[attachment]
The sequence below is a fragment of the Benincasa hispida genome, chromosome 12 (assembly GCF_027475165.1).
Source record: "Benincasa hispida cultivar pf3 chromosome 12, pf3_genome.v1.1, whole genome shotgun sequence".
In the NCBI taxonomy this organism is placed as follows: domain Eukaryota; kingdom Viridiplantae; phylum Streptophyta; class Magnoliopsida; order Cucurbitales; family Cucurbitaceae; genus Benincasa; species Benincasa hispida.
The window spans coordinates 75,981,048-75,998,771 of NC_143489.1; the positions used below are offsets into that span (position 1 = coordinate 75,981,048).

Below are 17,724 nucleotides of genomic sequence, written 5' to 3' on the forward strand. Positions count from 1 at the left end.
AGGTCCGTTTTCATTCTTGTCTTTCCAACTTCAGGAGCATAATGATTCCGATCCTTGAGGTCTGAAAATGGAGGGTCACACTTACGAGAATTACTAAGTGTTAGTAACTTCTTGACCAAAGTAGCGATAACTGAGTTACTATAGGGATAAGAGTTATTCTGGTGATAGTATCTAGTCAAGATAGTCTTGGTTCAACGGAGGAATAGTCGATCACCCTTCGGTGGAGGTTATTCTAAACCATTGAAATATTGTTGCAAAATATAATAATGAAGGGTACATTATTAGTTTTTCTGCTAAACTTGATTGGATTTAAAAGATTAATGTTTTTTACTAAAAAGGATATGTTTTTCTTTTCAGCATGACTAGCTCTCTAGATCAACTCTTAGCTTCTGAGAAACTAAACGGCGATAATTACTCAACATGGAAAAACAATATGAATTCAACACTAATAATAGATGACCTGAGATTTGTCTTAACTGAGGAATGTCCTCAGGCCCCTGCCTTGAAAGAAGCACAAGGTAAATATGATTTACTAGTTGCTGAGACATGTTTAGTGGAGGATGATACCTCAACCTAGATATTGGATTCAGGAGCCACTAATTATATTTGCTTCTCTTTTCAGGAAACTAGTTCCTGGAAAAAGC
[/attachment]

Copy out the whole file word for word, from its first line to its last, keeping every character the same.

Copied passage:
The sequence below is a fragment of the Benincasa hispida genome, chromosome 12 (assembly GCF_027475165.1).
Source record: "Benincasa hispida cultivar pf3 chromosome 12, pf3_genome.v1.1, whole genome shotgun sequence".
In the NCBI taxonomy this organism is placed as follows: domain Eukaryota; kingdom Viridiplantae; phylum Streptophyta; class Magnoliopsida; order Cucurbitales; family Cucurbitaceae; genus Benincasa; species Benincasa hispida.
The window spans coordinates 75,981,048-75,998,771 of NC_143489.1; the positions used below are offsets into that span (position 1 = coordinate 75,981,048).

Below are 17,724 nucleotides of genomic sequence, written 5' to 3' on the forward strand. Positions count from 1 at the left end.
AGGTCCGTTTTCATTCTTGTCTTTCCAACTTCAGGAGCATAATGATTCCGATCCTTGAGGTCTGAAAATGGAGGGTCACACTTACGAGAATTACTAAGTGTTAGTAACTTCTTGACCAAAGTAGCGATAACTGAGTTACTATAGGGATAAGAGTTATTCTGGTGATAGTATCTAGTCAAGATAGTCTTGGTTCAACGGAGGAATAGTCGATCACCCTTCGGTGGAGGTTATTCTAAACCATTGAAATATTGTTGCAAAATATAATAATGAAGGGTACATTATTAGTTTTTCTGCTAAACTTGATTGGATTTAAAAGATTAATGTTTTTTACTAAAAAGGATATGTTTTTCTTTTCAGCATGACTAGCTCTCTAGATCAACTCTTAGCTTCTGAGAAACTAAACGGCGATAATTACTCAACATGGAAAAACAATATGAATTCAACACTAATAATAGATGACCTGAGATTTGTCTTAACTGAGGAATGTCCTCAGGCCCCTGCCTTGAAAGAAGCACAAGGTAAATATGATTTACTAGTTGCTGAGACATGTTTAGTGGAGGATGATACCTCAACCTAGATATTGGATTCAGGAGCCACTAATTATATTTGCTTCTCTTTTCAGGAAACTAGTTCCTGGAAAAAGC